When the Robert D. Clark Honors College opened its doors in 1960 as a channel for challenging Oregon’s smartest students, the best and brightest were taught in the rather dim basement of Friendly Hall.
The oldest honors college in the country with a four-year curriculum, the Clark Honors College (CHC) bided in that basement for 18 years.
In 1978, a $30,000 gift from Tom Autzen enabled the college to move to Chapman Hall, which was built in 1939 with WPA funds. Since 1939, Chapman Hall has undergone only minor updates. This year, however, CHC has taken over the entire building, and with Chapman’s first major renovation complete the college is on its way to having the home it deserves.
To celebrate the unveiling of the first leg of Chapman’s overhaul, CHC is having a grand opening at 4:30 p.m. on Friday, May 31, in the newly renovated space. The event is free and open to the public.
Clark Honors College Dean David Frank says the renovation will allow the college to better serve its students through updated classrooms with the necessary technology to meet today’s needs.
“This renovation is the first of several steps the college plans to take in redesigning a classic building for our global scholars," says Frank.
The majority of CHC students reside in the new Global Scholars Hall, which is infused with modern amenities. When those students come to class on Chapman’s third floor, they walk into rooms designed decades ago to teach home economics students how to cook and sew.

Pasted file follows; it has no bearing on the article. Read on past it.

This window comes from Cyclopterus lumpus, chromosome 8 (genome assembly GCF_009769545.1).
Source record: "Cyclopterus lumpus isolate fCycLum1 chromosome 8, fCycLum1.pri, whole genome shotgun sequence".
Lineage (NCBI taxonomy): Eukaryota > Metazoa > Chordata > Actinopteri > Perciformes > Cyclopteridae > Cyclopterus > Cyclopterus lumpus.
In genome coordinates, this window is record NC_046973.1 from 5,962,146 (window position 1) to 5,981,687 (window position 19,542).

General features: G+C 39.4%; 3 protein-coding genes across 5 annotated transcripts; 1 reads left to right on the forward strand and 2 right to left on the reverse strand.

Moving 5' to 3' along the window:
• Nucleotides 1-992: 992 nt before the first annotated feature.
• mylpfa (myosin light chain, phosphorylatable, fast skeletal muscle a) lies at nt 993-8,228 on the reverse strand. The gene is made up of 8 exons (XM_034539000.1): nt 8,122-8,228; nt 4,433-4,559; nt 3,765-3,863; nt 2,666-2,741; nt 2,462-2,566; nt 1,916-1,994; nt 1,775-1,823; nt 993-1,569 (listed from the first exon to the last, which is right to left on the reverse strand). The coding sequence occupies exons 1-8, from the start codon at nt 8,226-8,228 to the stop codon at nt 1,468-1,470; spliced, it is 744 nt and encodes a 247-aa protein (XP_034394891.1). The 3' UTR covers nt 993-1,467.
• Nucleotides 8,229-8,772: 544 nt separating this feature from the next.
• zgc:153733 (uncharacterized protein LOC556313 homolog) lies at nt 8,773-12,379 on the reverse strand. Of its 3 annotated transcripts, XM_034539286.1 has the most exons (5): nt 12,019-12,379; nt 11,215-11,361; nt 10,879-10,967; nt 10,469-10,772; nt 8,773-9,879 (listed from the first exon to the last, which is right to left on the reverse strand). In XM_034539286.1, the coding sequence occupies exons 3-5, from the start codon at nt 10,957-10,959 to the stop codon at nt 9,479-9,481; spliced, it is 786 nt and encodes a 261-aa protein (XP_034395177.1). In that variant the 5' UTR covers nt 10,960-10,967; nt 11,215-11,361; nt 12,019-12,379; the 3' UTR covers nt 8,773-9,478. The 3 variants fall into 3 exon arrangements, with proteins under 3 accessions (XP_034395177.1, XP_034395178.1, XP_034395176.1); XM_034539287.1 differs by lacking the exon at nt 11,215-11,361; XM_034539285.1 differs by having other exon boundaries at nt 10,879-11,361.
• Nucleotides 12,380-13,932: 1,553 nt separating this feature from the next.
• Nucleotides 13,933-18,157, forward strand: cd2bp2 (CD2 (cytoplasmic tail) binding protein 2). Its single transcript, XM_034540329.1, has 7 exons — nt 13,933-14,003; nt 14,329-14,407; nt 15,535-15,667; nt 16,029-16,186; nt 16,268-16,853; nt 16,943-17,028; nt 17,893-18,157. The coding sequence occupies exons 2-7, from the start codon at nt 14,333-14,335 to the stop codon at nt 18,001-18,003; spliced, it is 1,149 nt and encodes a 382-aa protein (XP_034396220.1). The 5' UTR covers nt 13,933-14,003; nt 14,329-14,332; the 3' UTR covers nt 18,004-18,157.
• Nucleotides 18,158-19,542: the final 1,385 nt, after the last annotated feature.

“With a 98 percent retention rate for students who entered fall term, we are doing something right,” says Frank. “Now, we need to have a building worthy of that achievement.”
The college began a fundraising campaign for the renovation in 2007. To date, CHC has raised $4 million of the necessary $11 million to complete the project. All of the funds have been raised through private donations.
Clark Honors College Development Director Andrew McNall credits Frank, the college’s first dean, with CHC’s remarkable expansion.
“He effectively guided the transition of the CHC from a program in the College of Arts and Sciences to its own college within the university,” says McNall.
McNall says during Frank’s five-year tenure as dean, CHC student enrollment has grown to 700 students and their academic qualifications rival those at the nation’s finest private and public institutions. The number of tenure-track faculty has expanded to 15 and private donors have contributed more than $7 million to the college.
“Any one of these achievements alone would be sufficient to have a successful run as dean,” says McNall. “To accomplish all of them in the span of five years is exceptional.”
Frank is stepping down as dean and returning to the faculty this summer. To honor his achievements and to add to Friday’s festive atmosphere, the college will unveil the installation of the first Keena Shaw Northrop Dean Art Award. Northrop graduated in 1950 from the School of Architecture and Allied Arts with a degree in Fine/Applied Arts. She did some of her coursework in Chapman Hall, using the project drawers in what is now the Clark Honors College Library to store her work.
The award will be offered for the next 10 years for a student to produce a work of art to install in Chapman Hall for one year.
- by Aria Seligmann, UO Office of Strategic Communications